NEW REVIEW: What are clients' experiences and perceptions of receiving health information via their mobile phones?

Heather Ames and colleagues recently published their review. Read the plain language statement below or see the full review on the Cochrane Library. Sophie Hill and Rebecca Ryan, Joint Coordinating Editors of Cochrane Consumers and Communication, have also written an editorial on this review.

What is the aim of this synthesis?

The aim of this Cochrane qualitative evidence synthesis was to explore clients' views and experiences of being communicated with by the health system through their mobile phone. Our synthesis looked at communication about pregnancy, newborn, and child health, sexual health, and family planning. By synthesis we mean the bringing together and synthesising of results from primary qualitative studies into a larger whole. We collected all relevant studies and included 35 studies in the synthesis.

This synthesis links to other Cochrane Reviews that assess the effectiveness of this type of targeted digital health communication.

Key messages

Many clients like receiving messages from the health services by mobile phone. However, some clients have problems receiving messages due to lack of network access, internet, or phone, or language, reading, or privacy issues. Clients' experiences are also influenced by message timing, frequency, content, and sender.

What did we study in the synthesis?

Governments and health systems are starting to use mobile phones to communicate with clients. When the information is targeted at particular people or groups of people, and when the health system decides when and what to communicate, this is called 'digital targeted client communication.' Common types of digital targeted client communication are text messages that remind people to go to appointments or to take their medicines. Other types include phone calls or video messages that offer healthcare information, advice, monitoring, and support.

We looked for studies of clients' views and experiences of targeted communication by mobile phone. We focused on communication with pregnant women and parents of young children, and with adults and teenagers about sexual health and family planning.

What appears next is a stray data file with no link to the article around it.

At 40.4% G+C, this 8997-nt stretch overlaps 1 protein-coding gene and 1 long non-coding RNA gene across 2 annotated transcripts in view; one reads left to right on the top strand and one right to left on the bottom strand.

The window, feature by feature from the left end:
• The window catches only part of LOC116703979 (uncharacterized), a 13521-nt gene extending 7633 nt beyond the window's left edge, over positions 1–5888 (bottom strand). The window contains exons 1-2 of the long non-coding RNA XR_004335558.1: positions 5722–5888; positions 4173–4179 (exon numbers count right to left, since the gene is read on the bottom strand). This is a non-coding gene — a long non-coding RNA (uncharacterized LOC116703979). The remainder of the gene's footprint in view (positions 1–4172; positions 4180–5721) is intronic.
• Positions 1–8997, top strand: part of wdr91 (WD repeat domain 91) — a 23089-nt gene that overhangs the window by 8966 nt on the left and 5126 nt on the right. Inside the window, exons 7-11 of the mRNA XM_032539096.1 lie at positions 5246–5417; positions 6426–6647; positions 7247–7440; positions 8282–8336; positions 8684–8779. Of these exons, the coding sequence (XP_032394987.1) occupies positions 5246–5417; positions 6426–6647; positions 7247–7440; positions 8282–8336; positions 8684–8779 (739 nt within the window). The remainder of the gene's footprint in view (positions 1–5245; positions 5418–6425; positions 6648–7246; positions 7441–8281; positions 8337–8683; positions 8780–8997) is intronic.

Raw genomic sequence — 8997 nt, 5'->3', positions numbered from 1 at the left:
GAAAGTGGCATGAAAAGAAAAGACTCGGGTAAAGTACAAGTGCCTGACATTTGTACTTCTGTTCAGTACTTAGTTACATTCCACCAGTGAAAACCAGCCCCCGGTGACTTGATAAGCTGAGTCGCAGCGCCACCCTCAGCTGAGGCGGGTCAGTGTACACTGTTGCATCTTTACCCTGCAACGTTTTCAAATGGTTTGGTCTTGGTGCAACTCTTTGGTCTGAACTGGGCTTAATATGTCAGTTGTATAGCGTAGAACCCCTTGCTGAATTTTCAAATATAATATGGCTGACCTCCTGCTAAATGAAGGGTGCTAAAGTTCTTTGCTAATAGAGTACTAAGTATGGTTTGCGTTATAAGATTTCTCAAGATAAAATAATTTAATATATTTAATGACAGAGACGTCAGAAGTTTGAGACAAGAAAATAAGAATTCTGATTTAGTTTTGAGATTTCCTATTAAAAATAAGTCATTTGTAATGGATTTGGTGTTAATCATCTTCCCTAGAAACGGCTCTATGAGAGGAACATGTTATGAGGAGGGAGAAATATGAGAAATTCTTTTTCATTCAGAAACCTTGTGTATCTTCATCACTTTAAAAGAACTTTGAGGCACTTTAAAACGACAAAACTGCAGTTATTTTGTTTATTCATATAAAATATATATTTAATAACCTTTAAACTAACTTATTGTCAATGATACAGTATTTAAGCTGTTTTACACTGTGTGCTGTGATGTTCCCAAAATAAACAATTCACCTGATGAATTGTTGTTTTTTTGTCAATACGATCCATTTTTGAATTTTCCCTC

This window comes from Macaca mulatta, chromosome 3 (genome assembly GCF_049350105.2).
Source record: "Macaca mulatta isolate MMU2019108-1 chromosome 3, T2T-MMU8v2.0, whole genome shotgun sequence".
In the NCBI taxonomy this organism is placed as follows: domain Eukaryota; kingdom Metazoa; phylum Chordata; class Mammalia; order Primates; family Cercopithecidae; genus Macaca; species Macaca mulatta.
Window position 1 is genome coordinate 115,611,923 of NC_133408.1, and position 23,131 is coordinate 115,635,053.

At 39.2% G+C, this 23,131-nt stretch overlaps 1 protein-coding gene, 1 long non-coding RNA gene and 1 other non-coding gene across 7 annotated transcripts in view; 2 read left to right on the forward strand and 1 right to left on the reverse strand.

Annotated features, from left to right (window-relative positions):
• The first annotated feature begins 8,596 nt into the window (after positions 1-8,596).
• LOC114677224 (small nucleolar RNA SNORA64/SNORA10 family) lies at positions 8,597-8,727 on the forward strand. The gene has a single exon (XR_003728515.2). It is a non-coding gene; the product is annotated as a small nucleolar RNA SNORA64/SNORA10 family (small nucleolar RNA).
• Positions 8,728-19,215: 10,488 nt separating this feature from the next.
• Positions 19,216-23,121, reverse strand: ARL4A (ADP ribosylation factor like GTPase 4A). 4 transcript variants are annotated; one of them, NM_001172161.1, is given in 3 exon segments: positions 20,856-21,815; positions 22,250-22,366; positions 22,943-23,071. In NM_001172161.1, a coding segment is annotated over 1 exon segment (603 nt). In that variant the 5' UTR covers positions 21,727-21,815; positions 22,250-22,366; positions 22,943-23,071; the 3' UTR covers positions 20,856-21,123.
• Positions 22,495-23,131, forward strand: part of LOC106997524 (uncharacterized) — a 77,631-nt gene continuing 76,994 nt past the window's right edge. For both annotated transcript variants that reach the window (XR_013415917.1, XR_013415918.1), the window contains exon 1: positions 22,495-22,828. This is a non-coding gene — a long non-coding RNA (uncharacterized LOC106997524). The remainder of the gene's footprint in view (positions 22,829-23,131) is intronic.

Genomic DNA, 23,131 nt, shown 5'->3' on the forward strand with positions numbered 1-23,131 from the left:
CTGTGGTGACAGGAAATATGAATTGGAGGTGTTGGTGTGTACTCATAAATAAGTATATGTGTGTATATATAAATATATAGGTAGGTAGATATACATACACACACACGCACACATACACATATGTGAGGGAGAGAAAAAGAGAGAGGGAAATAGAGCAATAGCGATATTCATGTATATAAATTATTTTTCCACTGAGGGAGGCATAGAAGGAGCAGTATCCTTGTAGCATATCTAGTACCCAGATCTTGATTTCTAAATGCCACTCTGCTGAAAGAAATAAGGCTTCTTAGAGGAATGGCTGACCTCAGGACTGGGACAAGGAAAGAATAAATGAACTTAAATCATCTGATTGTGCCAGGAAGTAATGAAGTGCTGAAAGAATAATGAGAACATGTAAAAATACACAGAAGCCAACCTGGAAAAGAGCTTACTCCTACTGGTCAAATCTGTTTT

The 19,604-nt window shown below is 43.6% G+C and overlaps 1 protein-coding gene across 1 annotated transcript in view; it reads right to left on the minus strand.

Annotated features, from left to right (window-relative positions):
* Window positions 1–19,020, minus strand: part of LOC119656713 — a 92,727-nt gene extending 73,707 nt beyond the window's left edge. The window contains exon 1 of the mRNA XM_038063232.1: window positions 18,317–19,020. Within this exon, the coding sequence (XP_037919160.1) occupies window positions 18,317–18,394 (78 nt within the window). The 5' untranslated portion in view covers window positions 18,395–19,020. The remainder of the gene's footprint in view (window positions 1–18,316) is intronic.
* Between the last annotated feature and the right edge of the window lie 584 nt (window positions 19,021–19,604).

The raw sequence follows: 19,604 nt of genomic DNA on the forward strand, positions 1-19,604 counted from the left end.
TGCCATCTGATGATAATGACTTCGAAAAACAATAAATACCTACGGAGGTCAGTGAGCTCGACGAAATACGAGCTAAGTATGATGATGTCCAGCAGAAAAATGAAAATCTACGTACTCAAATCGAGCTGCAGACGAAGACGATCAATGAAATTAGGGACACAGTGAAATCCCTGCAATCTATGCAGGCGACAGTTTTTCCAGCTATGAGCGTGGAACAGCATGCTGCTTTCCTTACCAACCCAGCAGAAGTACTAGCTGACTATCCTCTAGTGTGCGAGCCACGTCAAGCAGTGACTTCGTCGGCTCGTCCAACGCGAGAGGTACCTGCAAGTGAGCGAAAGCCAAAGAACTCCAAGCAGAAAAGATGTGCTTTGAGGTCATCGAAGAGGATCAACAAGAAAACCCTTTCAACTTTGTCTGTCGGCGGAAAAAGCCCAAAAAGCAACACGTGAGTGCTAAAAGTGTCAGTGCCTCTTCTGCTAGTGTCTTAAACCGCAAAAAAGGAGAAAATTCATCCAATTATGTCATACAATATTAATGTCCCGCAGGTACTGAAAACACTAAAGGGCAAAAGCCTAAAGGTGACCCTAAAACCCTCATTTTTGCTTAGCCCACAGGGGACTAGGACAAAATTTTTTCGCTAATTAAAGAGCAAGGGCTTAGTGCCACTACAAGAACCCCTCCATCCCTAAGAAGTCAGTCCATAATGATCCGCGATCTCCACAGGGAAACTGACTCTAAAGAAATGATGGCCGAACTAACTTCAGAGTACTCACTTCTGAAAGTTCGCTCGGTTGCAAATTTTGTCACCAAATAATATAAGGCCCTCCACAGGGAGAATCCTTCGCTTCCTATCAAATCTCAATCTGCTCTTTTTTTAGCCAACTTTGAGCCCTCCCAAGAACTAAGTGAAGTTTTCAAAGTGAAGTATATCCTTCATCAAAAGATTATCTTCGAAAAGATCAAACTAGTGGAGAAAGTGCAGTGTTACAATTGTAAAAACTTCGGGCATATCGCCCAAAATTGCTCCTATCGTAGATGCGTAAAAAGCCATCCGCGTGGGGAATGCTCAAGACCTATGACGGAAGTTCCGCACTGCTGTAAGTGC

What are the main findings of the synthesis?

We included 35 studies from around the world. These studies showed that clients' experiences of these types of programmes were mixed. Some felt that these programmes provided them with feelings of support and connectedness, as they felt that someone was taking the time to send them messages (moderate confidence in the evidence). Others also described sharing the messages with their friends and family (moderate confidence).

However, clients also pointed to problems when using these programmes. Some clients had poor access to cell networks and to the internet (high confidence). Others had no phone, had lost or broken their phone, could not afford airtime, or had changed their phone number (moderate confidence). Some clients, particularly women and teenagers, had their access to phones controlled by others (moderate confidence). The cost of messages could also be a problem, and many thought that messages should be free of charge (high confidence). Languages issues as well as clients' skills in reading, writing, and using mobile phones could also be a problem (moderate confidence).

Clients dealing with stigmatised or personal health conditions such as HIV, family planning, or abortion care were concerned about privacy and confidentiality (high confidence). Some suggested strategies to deal with these issues, such as using neutral language and tailoring the content, timing, and frequency of messages (high confidence).

Clients wanted messages at a time and frequency that was convenient for them (moderate confidence). They had preferences for different delivery channels (e.g. short message service (SMS) or interactive voice response) (moderate confidence). They also had preferences about message content, including new knowledge, reminders, solutions, and suggestions about health issues (moderate confidence). Clients' views about who sent the digital health communication could influence their views of the programme, and many people wanted a sender that they knew and trusted (moderate confidence).